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Sleep and Emergency Responders
by
Dr. Jim Guy
on
October 3, 2019
| Resilience | Stress & Burnout | First Responders |

In 2014, the Headington Institute broadened its focus to include domestic emergency first responders like police, fire, mental health, and emergency management departments.  By offering training workshops, counseling, and management consultations to thousands of these heroes, we’ve promoted their resilience and trauma recovery. This is the first post in a series on resilience in emergency first responder communities.


 Emergency responders have told me that failure to get a good night’s sleep is a common problem. Some have said that this “comes with the territory,” an inherent hazard of the profession. Lengthy deployments during crisis, rotating schedules, and upsetting emergencies can make it hard to sleep more than a few hours at a time. This may go on for weeks, months, or years. Responders often feel tired and foggy, even when working.

Research shows that we all need 7 to 9 hours of sleep each day to function well. The sweet spot seems to be around 8. Too little or too much on a regular basis can lead to serious health problems, like heart disease, cancer, diabetes, and high blood pressure. It can also change brain chemistry, causing depression, anxiety, or confused thinking. These health effects are cumulative and sometimes permanent, even with adequate sleep later. Think of a cell phone battery that degrades over time if not fully recharged regularly. Just like smoking and lack of exercise, this is serious stuff.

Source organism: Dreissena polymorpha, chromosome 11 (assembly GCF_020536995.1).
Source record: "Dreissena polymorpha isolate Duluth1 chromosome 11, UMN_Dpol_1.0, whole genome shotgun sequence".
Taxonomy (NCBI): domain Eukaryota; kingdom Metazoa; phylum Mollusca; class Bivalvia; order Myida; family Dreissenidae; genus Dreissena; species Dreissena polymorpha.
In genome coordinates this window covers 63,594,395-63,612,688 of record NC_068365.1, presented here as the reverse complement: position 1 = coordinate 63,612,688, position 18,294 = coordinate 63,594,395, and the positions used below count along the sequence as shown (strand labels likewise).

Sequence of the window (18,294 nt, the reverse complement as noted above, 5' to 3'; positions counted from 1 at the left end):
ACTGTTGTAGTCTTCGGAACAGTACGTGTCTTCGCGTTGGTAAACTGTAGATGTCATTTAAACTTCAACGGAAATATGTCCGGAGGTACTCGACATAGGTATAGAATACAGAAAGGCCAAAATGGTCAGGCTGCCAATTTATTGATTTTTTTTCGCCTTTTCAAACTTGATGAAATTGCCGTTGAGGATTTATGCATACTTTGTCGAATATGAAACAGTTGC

Fortunately, it’s never too late to tackle sleep problems. The CDC and others recommend the following:

  • Be consistent. Go to bed at the same time each night and get up at the same time each morning. This includes the weekends, unless you have to make up for recent sleep deprivation that left you with a “deficit."
  • Make sure your bedroom is quiet, dark, relaxing, and at a comfortable temperature of 68-70 degrees.
  • Remove electronic devices from the bedroom, such as TVs, computers, and smart phones.
  • End all screen time one hour before bedtime.
  • Avoid large meals, caffeine, and alcohol before bedtime. No caffeine after Noon for those who are sensitive.
  • Get some exercise. Being physically active during the day can help you fall asleep more easily at night.
  • Talk to a professional counselor about intrusive thoughts, nightmares, or mood swings that may compromise sleep.

I encourage emergency responders to give these simple techniques a chance to work – perhaps for 2 to 3 weeks. If there’s no improvement, it’s time to see a physician for a thorough check-up and an honest discussion about sleep hygiene. There is a lot of new research on its importance. Don’t ignore this issue. It won’t go away on its own. 

One more thing to remember: sleeping well requires discipline. There is no easy fix. Using alcohol, Benadryl, or other sleep aids is not a good long-term plan. To be at your best throughout your career, you need to maintain good habits that promote brain and body health.  Sleep is one of the most sensitive indicators of how well you're doing. Find a way to achieve the right balance so you regularly get a good night’s sleep. That’s one of the best ways to ensure your success and good health.

If you are a responder looking for more ideas on how to build your resilience, take a look at our website or email me at jguy@headington-institute.org. We’re proud members of your support team.

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